At a meeting on Wednesday, the governor’s staff impressed upon environmental groups and municipal water users that one of Sisolak’s priorities was to improve water law. Yet that meeting resulted in no path forward on Assembly Bill 30, which would set guidelines for how mitigation plans can be used to settle water conflicts, a question the Supreme Court has not fully vetted.

Environmentalists and priority water users believe the plans, if implemented haphazardly, could drawdown springs and damage ecosystems. State regulators argue the plans, if implemented thoughtfully, are necessary tools to settle conflicts among water users in the driest state.

At times, the meeting became an “airing of grievances.” Little has changed since my story last week, except there is now some consideration of deferring to an interim study. In a conceptual amendment last week, the state also floated the idea of tackling the issue through regulations.

There is a lot more to unpack, but I’ll save that for a future story.

Done is done is “but our work is not done.” At the Hoover Dam on Monday, Colorado River negotiators officially signed a final short-term drought plan after years of talks. Brenda Burman, the Commissioner of the Bureau of Reclamation, which operates the river’s dams, applauded the agreement, but added that “our work is not done,” according to a comprehensive report in the Arizona Republic. As the article notes, climate change loomed and another tough challenge: Next year, the states will begin the tough job of renegotiating new guidelines for using the river.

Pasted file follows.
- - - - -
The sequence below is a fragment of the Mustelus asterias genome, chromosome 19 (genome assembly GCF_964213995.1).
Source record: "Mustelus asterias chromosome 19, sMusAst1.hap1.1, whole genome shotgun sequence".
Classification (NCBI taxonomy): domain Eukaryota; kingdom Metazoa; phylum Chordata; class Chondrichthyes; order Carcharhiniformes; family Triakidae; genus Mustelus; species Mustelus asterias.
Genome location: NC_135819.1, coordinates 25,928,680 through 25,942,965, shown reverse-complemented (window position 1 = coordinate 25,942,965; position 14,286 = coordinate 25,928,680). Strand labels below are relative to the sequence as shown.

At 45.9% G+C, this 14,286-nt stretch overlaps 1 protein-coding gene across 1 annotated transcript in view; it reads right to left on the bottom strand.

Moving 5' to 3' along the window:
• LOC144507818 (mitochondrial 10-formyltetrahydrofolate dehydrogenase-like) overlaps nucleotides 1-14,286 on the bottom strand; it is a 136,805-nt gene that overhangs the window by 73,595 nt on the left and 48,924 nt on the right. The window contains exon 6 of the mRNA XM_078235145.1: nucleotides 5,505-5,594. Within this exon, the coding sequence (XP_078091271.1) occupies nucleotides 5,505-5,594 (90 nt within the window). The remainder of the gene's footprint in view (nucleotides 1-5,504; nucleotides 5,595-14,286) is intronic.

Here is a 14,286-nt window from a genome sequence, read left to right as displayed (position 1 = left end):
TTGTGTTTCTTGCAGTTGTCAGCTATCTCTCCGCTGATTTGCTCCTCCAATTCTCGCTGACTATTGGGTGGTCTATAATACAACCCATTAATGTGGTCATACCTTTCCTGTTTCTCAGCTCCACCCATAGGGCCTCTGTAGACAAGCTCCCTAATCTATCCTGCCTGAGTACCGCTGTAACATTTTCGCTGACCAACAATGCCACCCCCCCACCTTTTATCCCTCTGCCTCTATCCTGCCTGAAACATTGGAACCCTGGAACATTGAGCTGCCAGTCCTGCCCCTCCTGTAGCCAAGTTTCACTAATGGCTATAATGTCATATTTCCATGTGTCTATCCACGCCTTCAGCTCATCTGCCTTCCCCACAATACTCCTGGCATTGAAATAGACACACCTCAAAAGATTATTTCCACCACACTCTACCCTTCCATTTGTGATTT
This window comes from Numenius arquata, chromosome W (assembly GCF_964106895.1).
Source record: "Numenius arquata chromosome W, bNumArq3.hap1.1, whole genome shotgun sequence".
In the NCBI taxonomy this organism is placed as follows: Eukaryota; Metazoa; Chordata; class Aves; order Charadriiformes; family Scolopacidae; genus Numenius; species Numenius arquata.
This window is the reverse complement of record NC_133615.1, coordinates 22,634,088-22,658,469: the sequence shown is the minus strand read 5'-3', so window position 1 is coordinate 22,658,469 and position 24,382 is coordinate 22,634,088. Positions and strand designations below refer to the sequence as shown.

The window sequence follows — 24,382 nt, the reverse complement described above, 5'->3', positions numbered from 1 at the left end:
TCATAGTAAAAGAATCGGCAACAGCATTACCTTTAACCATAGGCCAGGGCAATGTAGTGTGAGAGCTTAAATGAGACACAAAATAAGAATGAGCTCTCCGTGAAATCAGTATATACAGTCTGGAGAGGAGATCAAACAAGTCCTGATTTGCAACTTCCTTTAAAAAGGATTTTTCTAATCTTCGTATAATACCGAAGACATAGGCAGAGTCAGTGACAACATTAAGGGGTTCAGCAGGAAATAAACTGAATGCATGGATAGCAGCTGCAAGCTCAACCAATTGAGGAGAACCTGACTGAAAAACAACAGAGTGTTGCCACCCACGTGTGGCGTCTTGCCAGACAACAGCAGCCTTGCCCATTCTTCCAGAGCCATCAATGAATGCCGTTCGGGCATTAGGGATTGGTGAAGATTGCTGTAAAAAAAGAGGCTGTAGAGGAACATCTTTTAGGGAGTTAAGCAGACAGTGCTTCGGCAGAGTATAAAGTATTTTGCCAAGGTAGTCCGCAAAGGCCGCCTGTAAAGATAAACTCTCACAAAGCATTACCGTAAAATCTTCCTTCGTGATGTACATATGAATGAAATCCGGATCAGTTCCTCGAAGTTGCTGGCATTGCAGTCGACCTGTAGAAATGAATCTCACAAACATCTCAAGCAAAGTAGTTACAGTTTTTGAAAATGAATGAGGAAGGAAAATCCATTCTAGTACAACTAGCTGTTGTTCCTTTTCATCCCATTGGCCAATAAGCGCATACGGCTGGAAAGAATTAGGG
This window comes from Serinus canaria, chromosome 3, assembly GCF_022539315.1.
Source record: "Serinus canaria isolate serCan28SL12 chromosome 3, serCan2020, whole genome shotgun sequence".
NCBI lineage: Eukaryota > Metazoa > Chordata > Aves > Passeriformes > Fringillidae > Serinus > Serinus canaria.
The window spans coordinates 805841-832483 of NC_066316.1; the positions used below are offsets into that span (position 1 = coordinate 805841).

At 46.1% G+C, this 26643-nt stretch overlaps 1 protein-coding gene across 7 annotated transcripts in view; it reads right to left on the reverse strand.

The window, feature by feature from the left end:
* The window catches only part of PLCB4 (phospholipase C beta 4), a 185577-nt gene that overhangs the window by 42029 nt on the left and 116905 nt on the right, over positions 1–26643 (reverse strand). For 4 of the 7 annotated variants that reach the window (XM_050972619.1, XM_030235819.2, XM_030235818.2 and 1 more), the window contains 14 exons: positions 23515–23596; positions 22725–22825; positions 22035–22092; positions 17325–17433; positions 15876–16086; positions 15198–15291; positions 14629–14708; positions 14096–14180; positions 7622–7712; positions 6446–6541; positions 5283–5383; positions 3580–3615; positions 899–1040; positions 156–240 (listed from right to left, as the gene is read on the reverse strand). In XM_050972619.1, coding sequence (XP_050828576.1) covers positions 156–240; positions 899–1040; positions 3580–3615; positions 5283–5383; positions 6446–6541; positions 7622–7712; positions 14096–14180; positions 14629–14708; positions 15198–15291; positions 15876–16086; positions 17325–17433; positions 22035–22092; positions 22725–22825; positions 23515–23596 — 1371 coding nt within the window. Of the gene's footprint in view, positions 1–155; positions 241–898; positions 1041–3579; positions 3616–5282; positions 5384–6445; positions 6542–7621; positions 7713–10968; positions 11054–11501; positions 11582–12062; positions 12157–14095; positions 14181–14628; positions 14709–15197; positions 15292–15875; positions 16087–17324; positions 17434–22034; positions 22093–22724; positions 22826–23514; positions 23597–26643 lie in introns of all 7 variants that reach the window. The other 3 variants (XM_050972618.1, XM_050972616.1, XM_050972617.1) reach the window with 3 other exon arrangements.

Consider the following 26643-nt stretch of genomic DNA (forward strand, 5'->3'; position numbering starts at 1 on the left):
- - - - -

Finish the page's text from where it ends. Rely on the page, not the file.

It will never stop snowing: Last week in Elko, I stumbled upon a meme that I tweeted. It was a photo of Dr. Suess with the quip: “Will it rain? Will it snow? I live in Nevada. I do not know.” One week later, it’s still true. Storms this week in Northern Nevada have not only added to this year’s ample snowpack, but they have also delayed streamflow, according to the Natural Resources Conservation Service, which monitors the state’s water supply. It reported that most basins in Northern Nevada are above the average May total, with some receiving more than 5 inches.

If you really want a deep dive: I hadn’t checked the snowpack for a few weeks. When I first did, I turned to a snowpack map that looks at the “percent of normal” and got some wild numbers. So I asked Twitter and got some good replies and a helpful tutorial from the Water Center at CMU.

The SNPLMA deal: On Wednesday, the Department of Interior announced more than $106.8 million in funds for public lands across the state and in Lake Tahoe via the Southern Nevada Public Lands Management Act. Under the legendary 1998 public lands law, the proceeds of federal land sales in Clark County, go back to conservation, the state’s education fund and the Southern Nevada Water Authority. As my colleague Humberto Sanchez reports in a story about Rep. Dina Titus’ response to the decision, the status of those funds had been in question.

Clips from the news:

  • In an important House committee vote, Rep. Mark Amodei broke with Republican colleagues to oppose funding the Yucca Mountain licensing process. (The Indy)
  • Sen. Kamala Harris will host the Tahoe Summit this summer. (Twitter)

Nevada Independent intern and reporter Taylor Avery contributed to this report.